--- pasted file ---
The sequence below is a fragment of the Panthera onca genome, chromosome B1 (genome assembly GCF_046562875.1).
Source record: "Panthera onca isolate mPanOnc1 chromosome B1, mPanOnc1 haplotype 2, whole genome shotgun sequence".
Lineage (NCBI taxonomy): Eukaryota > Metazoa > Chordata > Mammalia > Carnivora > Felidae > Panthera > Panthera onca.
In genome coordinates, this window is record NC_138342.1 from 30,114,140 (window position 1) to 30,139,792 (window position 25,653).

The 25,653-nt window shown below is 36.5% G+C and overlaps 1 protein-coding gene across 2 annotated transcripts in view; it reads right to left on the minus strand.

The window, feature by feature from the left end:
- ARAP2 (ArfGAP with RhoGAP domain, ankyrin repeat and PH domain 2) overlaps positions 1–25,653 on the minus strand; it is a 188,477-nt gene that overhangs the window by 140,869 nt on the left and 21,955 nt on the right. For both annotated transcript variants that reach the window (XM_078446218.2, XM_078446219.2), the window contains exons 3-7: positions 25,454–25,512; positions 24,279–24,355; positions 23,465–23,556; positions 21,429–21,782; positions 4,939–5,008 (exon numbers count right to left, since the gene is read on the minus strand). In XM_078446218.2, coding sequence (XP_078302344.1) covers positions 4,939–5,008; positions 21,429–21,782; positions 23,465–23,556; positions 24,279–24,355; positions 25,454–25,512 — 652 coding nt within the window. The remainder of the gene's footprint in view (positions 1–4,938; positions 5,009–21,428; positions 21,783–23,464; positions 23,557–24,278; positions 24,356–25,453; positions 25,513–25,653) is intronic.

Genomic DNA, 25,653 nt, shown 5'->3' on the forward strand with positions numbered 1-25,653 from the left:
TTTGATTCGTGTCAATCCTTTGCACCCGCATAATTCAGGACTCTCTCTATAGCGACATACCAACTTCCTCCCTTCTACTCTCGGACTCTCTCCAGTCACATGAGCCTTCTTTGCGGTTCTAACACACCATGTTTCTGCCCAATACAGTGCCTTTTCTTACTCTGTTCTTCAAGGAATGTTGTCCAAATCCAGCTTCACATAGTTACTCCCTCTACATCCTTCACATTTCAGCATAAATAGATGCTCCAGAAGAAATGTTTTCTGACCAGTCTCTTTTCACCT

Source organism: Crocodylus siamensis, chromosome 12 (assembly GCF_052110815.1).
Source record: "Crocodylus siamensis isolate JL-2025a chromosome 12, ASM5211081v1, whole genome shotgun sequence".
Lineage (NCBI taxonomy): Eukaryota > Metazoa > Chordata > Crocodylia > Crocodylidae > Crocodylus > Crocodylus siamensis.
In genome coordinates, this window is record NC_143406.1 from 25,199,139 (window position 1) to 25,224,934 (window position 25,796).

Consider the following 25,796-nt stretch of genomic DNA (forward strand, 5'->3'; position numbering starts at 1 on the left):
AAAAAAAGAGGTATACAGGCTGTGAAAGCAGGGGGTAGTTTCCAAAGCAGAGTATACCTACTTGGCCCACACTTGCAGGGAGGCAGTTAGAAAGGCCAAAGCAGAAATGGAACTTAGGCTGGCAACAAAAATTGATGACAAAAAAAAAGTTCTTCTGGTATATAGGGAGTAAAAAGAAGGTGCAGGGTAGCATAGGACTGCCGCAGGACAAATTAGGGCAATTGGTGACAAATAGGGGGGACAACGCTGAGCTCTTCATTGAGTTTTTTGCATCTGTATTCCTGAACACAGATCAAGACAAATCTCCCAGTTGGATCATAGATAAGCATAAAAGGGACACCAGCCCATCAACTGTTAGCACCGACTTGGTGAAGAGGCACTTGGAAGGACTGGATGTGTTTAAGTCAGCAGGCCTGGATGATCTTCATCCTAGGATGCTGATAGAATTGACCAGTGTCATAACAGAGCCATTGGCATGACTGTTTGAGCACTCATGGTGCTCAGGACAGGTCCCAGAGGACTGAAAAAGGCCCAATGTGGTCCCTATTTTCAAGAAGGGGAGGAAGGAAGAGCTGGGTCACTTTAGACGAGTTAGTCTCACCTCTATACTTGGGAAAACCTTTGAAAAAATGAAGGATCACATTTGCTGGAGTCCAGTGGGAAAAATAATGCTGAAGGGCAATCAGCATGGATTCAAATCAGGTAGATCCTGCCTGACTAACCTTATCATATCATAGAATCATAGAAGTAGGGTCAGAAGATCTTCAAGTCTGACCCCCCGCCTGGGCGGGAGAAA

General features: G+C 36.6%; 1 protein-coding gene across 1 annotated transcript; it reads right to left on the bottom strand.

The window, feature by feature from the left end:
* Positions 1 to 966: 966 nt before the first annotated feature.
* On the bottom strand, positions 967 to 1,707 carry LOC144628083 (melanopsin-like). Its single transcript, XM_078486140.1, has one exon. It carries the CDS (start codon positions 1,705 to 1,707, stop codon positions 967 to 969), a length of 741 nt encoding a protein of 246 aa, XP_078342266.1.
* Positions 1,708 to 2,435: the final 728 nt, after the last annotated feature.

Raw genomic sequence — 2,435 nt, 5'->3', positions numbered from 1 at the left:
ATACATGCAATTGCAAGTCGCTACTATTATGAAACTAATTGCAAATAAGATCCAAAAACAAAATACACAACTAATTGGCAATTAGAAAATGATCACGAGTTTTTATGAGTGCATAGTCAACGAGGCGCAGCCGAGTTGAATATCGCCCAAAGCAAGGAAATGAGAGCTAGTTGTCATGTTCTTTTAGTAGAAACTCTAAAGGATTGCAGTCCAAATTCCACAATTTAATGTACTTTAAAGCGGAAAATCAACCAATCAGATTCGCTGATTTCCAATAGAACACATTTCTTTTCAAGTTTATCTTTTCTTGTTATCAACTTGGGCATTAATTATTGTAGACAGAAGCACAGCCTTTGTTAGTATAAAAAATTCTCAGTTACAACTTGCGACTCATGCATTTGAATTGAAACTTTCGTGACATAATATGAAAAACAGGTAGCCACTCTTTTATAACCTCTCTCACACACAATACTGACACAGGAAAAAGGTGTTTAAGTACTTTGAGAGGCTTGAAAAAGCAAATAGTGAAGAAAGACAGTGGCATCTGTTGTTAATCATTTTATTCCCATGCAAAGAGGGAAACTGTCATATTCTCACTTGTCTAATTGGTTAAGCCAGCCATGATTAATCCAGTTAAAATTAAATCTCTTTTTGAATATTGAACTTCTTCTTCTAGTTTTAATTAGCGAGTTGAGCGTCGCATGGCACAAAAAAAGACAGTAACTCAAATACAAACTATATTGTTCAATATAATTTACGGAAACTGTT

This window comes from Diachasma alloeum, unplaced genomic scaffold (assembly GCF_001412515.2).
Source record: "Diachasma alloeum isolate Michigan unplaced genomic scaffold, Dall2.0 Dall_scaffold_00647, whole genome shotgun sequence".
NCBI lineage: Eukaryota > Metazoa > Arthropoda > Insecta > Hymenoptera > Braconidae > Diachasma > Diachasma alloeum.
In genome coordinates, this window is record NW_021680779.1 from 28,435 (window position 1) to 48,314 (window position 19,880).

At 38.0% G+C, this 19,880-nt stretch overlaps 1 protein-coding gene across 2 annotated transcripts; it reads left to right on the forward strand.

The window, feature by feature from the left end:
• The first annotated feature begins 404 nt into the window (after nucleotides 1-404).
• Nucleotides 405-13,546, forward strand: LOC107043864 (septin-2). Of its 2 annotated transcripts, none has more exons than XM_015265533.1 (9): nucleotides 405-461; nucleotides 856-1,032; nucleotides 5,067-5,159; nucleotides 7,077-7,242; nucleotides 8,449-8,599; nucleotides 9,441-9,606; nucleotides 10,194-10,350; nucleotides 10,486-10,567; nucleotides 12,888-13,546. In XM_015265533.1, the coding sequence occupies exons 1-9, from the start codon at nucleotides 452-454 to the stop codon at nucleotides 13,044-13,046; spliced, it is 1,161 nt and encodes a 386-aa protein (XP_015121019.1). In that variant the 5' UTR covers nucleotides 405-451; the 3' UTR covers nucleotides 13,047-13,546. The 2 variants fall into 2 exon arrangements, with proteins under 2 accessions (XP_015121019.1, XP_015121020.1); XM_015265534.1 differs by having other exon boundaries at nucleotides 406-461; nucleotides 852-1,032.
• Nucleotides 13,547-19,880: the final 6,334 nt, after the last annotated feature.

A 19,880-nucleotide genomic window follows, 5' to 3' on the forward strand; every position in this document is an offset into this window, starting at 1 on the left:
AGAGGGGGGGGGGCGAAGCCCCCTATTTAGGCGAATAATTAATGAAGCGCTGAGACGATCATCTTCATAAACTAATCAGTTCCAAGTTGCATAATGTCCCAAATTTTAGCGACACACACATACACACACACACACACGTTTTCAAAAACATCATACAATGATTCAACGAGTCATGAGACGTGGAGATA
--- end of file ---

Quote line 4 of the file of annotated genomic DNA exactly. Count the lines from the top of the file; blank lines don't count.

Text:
In genome coordinates, this window is record NC_138342.1 from 30,114,140 (window position 1) to 30,139,792 (window position 25,653).